Certain language used to describe the original habitants of the land elsewhere may not be acceptable in Canada, so do your research before you arrive to ensure that you don’t use language that may be offensive.
In order to truly enjoy and appreciate Canada, consider including Indigenous experiences in your travel plans. Book with Indigenous-owned luxury lodges that offer immersive cultural experiences or take a multi-day guided paddle excursion. Go on hikes through the country’s most stunning, untouched landscapes while learning about the surroundings through a cultural lens. The experiences offered are sure to leave a lasting impact.   
Experience First Nations traditions in British Columbia  
The courteous Canadian cliché is entirely accurate. In Canada, we say “sorry” a lot, and not just when we’ve done something wrong. Don’t be surprised if someone holds the door open for you or you receive a friendly “hello!” from a stranger. 
"Please" and "thank you" are aplenty in formal exchanges, and Canadians are even courteous on the road, flashing a friendly wave when someone lets you in while changing lanes. Generally, Canadians are friendly and approachable–but there are always exceptions.
Whether dining in a restaurant or getting a new haircut, tipping is customary in Canada. An average of 18% of the total bill is left as a tip for the meal or service received. Not tipping is considered rude, and people will often tip above the average if they find the service exceptional.
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From poutine (fries topped with gravy and cheese curds) to beaver tails (hand-stretched fried dough pastries topped with icing sugar. Don’t worry, actual beavers are not an ingredient), Canada has some tasty treats that are a must-try.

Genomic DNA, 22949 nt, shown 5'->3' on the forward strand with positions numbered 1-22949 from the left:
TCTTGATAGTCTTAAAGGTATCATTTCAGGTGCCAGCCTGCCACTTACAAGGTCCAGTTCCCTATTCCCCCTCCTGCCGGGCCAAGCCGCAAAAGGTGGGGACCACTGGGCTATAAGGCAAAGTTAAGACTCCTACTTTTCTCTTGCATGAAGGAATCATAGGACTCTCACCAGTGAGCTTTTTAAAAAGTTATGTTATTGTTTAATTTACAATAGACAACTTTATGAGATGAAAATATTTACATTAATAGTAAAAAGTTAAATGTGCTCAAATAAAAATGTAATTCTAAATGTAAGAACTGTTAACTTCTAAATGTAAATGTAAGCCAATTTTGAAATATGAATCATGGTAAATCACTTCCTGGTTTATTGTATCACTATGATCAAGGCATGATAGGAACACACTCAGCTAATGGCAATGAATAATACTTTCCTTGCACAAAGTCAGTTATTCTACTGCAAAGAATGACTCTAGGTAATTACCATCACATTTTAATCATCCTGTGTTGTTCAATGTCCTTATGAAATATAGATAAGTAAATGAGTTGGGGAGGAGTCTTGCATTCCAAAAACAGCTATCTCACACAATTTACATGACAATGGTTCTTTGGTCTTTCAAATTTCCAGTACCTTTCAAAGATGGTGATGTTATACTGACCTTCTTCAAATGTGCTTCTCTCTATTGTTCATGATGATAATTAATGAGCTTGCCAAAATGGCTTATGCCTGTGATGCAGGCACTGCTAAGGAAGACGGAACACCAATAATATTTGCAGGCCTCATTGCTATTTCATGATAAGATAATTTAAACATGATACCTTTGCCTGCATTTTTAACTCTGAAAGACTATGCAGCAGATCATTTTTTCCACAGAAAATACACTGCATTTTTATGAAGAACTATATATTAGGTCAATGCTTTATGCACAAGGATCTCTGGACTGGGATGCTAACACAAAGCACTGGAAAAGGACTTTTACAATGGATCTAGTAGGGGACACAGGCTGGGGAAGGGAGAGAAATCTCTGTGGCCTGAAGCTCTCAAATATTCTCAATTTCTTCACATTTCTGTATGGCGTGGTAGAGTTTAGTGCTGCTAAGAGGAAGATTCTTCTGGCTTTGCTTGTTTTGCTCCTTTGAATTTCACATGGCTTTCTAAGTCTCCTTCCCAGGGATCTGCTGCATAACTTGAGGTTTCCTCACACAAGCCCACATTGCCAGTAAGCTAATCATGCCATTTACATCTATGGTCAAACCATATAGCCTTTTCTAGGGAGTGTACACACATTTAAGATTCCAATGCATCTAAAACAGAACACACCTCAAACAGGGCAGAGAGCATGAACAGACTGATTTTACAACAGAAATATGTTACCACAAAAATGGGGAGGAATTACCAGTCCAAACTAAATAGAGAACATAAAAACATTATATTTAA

Other Canadian treats include bannock (a staple Indigenous bread dish) and butter tarts (a small pastry tart filled with a semi-solid syrup).
Certain regions have specialties, too, such as the lip-smacking lobster rolls of Nova Scotia, the mouthwatering Montreal bagels or the chocolatey Nanaimo bars of Vancouver Island in British Columbia. 
In Alberta, Manitoba and Quebec, the legal drinking age is 18, while in the rest of Canada, the legal drinking to purchase, possess and consume alcohol is 19. 
In some provinces, like British Columbia and Ontario, the government regulates alcohol, retailing and distribution of alcoholic beverages. 
Whether it’s burly black bears and spawning salmon in British Columbia or playful foxes and perky piping plovers in Prince Edward Island, Canada is home to a wide range of flora and fauna.
Feeding wildlife is illegal, and there are laws that prevent people from admiring wildlife in close proximity. Stay alert and be aware of your surroundings when exploring nature, and if you spot any wildlife, keep your distance.
Canada is generally very safe. There are strict gun laws, and crime rates are low. Overall, the police are well-trusted and respond to calls quickly. Despite the country’s reputation, it’s always best to proceed cautiously, especially when walking through some neighborhoods at night.

Lonely Planet’s Canada is your passport to the most relevant, up-to-date advice on what to see and skip and what hidden discoveries await you. Savor culture in Quebec City, marvel at Niagara Falls and hike in the Rockies; all with your trusted travel companion.

Lonely Planet’s Canada is your passport to the most relevant, up-to-date advice on what to see and skip and what hidden discoveries await you. Savor culture in Quebec City, marvel at Niagara Falls and hike in the Rockies; all with your trusted travel companion.